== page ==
Keating Family Experiences Generational Impact of The Little Red House

Jim Keating has witnessed the impact of The Little Red House from multiple perspectives. As Board President, he’s engaged in helping set direction and soliciting support for the community’s premier adult day care services provider. But through the first-hand experiences of his late mother and now his sister, he’s gotten an even more personal and intimate glimpse into the comprehensive, compassionate care provided daily to participants at The Little Red House.

“It’s been a godsend for our family — and so many other families,” says Keating, a longtime Northwestern Mutual insurance agent who first turned to The Little Red House for services for his mother during her difficult sojourn with Alzheimer’s disease. More recently, he’s taken frontline caregiver responsibilities for his widowed sister, Karen Metcalf, who also has deepening dementia.

“Karen loves doing the activities, and the staff makes sure that everyone is safe and cared for, according to their individual needs and personalities,” Keating adds. “I’m thrilled that she’s here. It’s benefited me, and it’s a great benefit for Karen, too.”

For her part, Metcalf voices delight with her experiences at The Little Red House. “This is a great place,” she says. “I like everything about it. It’s good for me, and I love coming here — otherwise I’m sitting at home, eating and watching TV. They have a lot of different things for us to do. They do a good job of it. I can’t believe how nice they are. They have to deal with a lot of personalities.”

Metcalf graduated from Grand Haven High School and Michigan State University before beginning a teaching career that included a long tenure at Forest Hills Central High School just east of Grand Rapids, and later as a substitute in the Spring Lake and Grand Haven districts.

After her husband’s sudden death, Metcalf began to show mounting signs of dementia, requiring more and more care and attention from Keating, who fortunately lived next door.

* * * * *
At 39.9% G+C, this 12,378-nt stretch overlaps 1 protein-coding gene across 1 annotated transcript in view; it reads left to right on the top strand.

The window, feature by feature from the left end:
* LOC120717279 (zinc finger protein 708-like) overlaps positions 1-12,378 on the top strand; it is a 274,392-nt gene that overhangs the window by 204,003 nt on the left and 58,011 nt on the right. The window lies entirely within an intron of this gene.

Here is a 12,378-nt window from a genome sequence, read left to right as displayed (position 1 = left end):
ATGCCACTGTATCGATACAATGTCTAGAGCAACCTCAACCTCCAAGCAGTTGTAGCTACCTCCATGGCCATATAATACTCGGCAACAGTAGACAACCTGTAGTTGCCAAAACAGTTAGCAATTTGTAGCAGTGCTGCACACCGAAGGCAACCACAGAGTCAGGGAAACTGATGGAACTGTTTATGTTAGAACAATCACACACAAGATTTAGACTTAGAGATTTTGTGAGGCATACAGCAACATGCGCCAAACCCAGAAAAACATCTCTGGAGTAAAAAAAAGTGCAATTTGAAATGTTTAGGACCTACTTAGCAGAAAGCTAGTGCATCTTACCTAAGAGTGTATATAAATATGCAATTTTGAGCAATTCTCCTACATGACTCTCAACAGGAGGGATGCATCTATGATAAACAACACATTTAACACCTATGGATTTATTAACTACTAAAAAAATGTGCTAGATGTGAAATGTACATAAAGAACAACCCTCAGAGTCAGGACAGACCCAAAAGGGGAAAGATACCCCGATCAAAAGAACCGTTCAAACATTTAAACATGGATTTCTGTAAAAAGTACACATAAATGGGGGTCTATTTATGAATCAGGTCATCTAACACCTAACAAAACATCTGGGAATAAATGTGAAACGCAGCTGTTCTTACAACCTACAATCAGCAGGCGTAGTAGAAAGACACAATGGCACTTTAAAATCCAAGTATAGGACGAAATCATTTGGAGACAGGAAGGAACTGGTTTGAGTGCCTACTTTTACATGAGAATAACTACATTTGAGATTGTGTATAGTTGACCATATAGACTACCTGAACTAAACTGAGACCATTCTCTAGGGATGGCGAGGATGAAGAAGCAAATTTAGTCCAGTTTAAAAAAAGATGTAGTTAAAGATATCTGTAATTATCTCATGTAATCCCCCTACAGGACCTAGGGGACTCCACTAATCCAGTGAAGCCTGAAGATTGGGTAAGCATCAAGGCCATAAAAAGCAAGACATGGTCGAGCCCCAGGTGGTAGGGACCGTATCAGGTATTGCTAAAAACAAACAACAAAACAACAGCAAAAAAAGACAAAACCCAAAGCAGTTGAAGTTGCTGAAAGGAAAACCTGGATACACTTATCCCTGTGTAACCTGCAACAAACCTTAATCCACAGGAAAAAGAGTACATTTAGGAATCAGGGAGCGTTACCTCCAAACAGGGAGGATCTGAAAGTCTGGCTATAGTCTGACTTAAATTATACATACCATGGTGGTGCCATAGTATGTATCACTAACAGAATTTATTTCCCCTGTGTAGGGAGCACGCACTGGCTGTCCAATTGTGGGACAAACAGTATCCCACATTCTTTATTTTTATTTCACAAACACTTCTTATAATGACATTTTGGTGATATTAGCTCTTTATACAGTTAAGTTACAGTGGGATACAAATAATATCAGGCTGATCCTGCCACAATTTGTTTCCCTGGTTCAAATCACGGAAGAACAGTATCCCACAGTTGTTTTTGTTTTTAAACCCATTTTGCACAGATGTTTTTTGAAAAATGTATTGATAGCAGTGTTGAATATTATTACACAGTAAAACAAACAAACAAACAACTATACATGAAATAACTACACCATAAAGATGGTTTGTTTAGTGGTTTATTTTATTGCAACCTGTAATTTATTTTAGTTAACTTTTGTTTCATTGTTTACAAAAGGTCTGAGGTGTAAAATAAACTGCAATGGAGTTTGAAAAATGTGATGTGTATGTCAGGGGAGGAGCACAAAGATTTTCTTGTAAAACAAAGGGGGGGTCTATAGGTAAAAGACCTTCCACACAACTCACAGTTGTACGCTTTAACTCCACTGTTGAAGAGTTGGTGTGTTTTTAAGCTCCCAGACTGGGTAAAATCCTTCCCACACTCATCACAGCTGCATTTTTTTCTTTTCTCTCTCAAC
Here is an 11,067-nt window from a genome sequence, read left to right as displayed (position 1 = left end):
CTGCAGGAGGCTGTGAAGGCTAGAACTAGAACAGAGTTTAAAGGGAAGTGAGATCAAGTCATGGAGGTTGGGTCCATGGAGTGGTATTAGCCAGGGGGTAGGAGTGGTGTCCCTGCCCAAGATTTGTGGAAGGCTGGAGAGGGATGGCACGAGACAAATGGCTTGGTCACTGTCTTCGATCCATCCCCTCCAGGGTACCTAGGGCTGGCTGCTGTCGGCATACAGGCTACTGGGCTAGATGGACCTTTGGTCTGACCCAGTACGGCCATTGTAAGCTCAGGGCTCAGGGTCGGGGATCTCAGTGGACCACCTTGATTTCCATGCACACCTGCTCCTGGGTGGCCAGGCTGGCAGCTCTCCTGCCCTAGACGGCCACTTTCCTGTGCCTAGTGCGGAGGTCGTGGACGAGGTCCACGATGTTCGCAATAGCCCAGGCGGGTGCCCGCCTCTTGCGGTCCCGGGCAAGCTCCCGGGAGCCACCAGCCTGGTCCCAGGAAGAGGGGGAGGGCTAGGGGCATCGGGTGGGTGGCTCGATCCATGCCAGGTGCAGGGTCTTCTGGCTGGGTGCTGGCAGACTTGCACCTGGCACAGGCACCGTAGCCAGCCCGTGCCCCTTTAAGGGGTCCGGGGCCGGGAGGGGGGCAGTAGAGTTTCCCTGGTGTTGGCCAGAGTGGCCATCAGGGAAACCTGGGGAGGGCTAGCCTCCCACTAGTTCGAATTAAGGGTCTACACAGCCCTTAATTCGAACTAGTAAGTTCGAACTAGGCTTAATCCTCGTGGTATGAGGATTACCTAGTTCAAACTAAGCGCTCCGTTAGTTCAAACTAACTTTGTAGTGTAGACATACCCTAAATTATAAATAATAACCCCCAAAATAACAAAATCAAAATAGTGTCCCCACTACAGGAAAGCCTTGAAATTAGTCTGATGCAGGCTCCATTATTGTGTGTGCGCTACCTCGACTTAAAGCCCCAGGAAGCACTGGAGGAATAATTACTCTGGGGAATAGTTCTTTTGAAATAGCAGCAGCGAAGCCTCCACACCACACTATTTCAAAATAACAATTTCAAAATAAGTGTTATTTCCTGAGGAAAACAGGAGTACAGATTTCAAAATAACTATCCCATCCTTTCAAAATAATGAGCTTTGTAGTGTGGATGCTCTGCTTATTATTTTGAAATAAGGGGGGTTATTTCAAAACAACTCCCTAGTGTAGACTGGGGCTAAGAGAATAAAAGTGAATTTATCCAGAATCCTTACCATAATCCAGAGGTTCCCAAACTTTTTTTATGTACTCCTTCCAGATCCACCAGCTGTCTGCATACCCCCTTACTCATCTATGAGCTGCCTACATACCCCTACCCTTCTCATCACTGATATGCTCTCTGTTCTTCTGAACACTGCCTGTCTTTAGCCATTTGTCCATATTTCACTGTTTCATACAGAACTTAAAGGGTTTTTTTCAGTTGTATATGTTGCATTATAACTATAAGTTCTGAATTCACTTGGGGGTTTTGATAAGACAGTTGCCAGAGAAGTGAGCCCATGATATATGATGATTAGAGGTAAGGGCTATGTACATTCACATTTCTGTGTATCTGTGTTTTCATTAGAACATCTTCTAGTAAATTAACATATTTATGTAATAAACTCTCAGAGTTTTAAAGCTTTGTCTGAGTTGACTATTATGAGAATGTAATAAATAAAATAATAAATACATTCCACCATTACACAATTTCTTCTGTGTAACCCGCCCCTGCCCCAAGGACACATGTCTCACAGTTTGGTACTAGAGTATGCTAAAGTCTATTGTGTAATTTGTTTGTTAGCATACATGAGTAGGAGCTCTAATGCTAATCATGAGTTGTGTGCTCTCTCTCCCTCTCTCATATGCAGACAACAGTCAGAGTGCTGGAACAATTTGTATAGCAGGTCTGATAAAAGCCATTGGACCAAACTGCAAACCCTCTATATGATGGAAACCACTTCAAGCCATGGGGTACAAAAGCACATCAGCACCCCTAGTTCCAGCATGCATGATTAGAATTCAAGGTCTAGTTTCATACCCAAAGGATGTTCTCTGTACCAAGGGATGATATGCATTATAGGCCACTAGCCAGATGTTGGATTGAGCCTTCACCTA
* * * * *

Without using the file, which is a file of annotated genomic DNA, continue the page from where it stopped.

“I was doing a lot of caregiving,” Keating recalls. “It consumed me, and I didn’t see it.”

Jody Herrelko, the Executive Director of The Little Red House, noticed — as did other board members.

“The board could see that Jim was struggling with caregiver stress,” says Herrelko. “A huge part of our mission is to provide not only care for our participants, but also much-needed respite for the caregiver. So now Jim gets his life back in balance, and we take care of Karen’s meds, the full-menu options for a nutritious lunch, she gets a shower, she takes our bus back home. She loves being here. She knows she needs to be here and that she’s safe and loved here.”

Metcalf clearly appreciates her brother, as well as the team at The Little Red House.

“He and I are real close,” she said of Keating. “First he took care of our mom, and now he’s taking care of me. He’s probably ready to go to Florida. But he and the staff here, well, they have the patience of Job.”

Keating’s involvement with The Little Red House dates back to 2000, when his mother was a participant.

“Out of a desire to give back, Jim became our first community volunteer, and he would come to assist with activities and anything else we needed,” remembers Herrelko. “Nobody knew about us then. Nobody cared much about volunteering. But Jim understood. I asked him to join the board in 2013 and he’s been instrumental in growing the facility and enabling us to serve more people. Now we have the state-of-the-art adult day care service, and Jim and his family have been a key part of making that happen, and ensuring that we maintain our excellence.”

Keating is grateful for his long and deep relationship with The Little Red House, noting that the services provided to his family members have come at “a reasonable cost for the peace of mind that they afford.”